But let’s come back to reality for a minute. The AW4 captures most of the necessary sports data. But the standard workout app will probably not show all the more interesting metrics and neither will it show every variation of any given metric – so you CAN see rolling pace, instant pace, and average pace on the standard app but I don’t think there is lap average pace or last lap average pace. Plus the screen real estate is somewhat limited – albeit in a highly readable/visible, limited way. Also missing are structured workouts and these are something that many of the more serious athletes will be looking for (3rd party apps do this)
To start a workout, you get the countdown into the one field of chosen metrics and you get the music player screen at the same time during the entire workout. Swipe to the right to bring up the workout-ending screen. All very straightforward
As you know, there will always be a 3rd party app that will do a much more awesome job than the standard AW4 workout app. But, just because there is an iOS app it does NOT mean that there will also be a partner app for WatchOS. After you have installed your app on iOS there may be an option within the iOS app to push the Watch part of the app down to the AW4 – if it exists. Generally though in 2019 you should have a good choice of WatchOS apps from amongst the popular sports apps as well as some interesting niche apps offering exciting bits and pieces to make your sports experiences just that little bit better.
Other interesting points
- Automatic workout detection usually starts recording your workout. I was somewhat insulted to have a test jog recorded as a walk 🙁
- You can connect 3rd party BLE sensors like HR straps and footpods as well as Bluetooth earbuds. The few that I tested all seemed to work.
- oHR and GPS sometimes take a little while to get going even though you may have started your workout.
- If your phone is present you will be using the GPS from your phone (that might save the AW4’s battery somewhat)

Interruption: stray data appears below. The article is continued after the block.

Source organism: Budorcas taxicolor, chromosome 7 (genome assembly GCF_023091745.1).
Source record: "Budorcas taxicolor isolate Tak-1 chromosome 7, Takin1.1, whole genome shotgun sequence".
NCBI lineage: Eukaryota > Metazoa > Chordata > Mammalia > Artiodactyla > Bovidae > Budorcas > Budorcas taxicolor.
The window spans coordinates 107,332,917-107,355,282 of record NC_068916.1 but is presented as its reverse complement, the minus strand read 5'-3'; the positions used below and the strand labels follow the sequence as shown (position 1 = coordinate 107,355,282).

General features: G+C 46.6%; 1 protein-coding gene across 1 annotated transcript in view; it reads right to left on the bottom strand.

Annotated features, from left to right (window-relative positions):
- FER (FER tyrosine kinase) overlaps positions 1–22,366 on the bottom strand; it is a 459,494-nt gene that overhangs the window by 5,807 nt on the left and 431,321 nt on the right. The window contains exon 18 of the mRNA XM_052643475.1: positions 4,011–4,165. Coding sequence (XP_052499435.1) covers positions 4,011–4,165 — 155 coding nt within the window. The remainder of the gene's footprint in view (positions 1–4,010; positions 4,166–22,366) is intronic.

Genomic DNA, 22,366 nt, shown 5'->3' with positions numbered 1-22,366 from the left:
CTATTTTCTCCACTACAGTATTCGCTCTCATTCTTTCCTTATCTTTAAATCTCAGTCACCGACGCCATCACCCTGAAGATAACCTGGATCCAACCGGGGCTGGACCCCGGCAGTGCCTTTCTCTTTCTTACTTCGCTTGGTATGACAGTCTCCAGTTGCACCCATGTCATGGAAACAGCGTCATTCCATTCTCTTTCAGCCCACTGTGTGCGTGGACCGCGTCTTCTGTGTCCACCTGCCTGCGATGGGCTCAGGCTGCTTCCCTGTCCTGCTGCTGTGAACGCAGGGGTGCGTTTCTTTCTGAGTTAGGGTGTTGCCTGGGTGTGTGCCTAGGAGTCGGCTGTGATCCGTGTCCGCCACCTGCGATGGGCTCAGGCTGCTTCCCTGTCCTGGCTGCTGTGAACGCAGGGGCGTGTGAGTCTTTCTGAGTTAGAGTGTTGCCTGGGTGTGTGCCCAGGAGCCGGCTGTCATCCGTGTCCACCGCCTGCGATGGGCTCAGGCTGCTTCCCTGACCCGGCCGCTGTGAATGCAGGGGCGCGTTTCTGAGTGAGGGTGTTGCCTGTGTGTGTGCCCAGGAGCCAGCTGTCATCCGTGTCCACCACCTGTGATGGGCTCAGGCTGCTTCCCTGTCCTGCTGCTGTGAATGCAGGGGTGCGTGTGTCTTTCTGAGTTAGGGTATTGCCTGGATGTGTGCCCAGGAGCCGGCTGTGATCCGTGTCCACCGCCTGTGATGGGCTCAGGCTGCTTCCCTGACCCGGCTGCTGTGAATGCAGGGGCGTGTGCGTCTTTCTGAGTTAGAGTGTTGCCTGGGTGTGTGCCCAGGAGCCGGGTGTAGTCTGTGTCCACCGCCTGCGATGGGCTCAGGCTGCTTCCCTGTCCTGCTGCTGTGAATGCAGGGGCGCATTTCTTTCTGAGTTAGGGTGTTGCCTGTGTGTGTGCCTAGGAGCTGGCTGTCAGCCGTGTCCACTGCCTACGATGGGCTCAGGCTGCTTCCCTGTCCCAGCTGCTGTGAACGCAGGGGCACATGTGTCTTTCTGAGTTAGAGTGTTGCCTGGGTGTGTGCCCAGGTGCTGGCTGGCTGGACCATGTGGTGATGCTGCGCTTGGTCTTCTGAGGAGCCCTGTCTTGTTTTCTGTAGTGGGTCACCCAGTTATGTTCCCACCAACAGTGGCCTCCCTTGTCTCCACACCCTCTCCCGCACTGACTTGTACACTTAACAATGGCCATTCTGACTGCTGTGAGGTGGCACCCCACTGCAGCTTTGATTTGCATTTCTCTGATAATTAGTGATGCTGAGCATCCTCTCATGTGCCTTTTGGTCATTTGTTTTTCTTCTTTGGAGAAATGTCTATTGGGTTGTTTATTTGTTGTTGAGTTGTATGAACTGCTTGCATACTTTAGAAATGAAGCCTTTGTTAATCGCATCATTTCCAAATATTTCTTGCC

- You have to rotate the crown to unlock the screen when exiting swim mode.
- There are no fancy Firstbeat metrics and VO2max….but there will be an app that does provide all that.
Apple Watch 4 – Running With STRYD
STRYD is now compatible with the Apple Watch 4.
The STRYD app has a similar look and feel when it comes to how the data is presented during your run. Let’s face it, many of the sports apps are very similar in this respect.
STRYD is different because a) you get running power and b) there are now complex structured workouts*
* Beta, will change for the live version
I haven’t used the STRYD app with WatchOS since the app was first released a year, or so, ago. If you want to use the Apple Watch 4 for ATHLETIC performance then you need to use something akin to STRYD for actionable pace and power as well as a BLE chest strap or oHR armband (like the Polar OH1). Beware that these external sensors will probably use MORE battery than onboard sensors (in the case of HR). Apparently it takes more juice to run BLE than it does to run an onboard oHRM. I digress.
There’s not so much here to explain that you can’t guess for yourself. So I will include lots of screen dumps from the Apple Watch STRYD app, below, which give you a flavour of what STRYD can do for all you athletes out there.
The STRYD app allows
- power alerts (target power and tolerance)
- laps via the side button
- support for STRYD gait metrics
- enable/disable music screen
- indoor mode..and more
Here’s a very detailed review of STRYD, if you are interested.
Apple Watch 4 – Running With Music
Using the standard Apple Workout app you get a nice extra screen that you can swipe to/from to see what playing and to control what’s playing AS YOU RUN. I used my Jabra Elite Active 65t earbuds when running, which worked fine and these seem to be my go-to earbuds these days for some reason – maybe they look nice, don’t fall out and always work! That’s a good reason (or 3).
At home, you can even cast audio to various compatible speakers around your house if you have them.
But where do you get the music from?
Well, if you have Apple Watch Series 4 with LTE, together with an Apple Music subscription then you are good to stream anywhere. If you want to use Spotify with the non-LTE version then welcome to restriction-City.
To save iTunes tracks and playlists to your non-LTE watch then within the Watch app on the iPhone “Tap Music > Add Music” and when your AW4 is charging, your music should sync to it sloooooooowly over BLE.
I didn’t have the AW4 LTE version so I had to sync my tracks to the watch before I went running. It would have been nice if I could have done that with both iTunes and Spotify, however, there is not quite yet an offline option for Spotify (beta late 2018, IIRC). Of course, you can run with your phone but that defeats much of the point of buying the AW4 in the first place.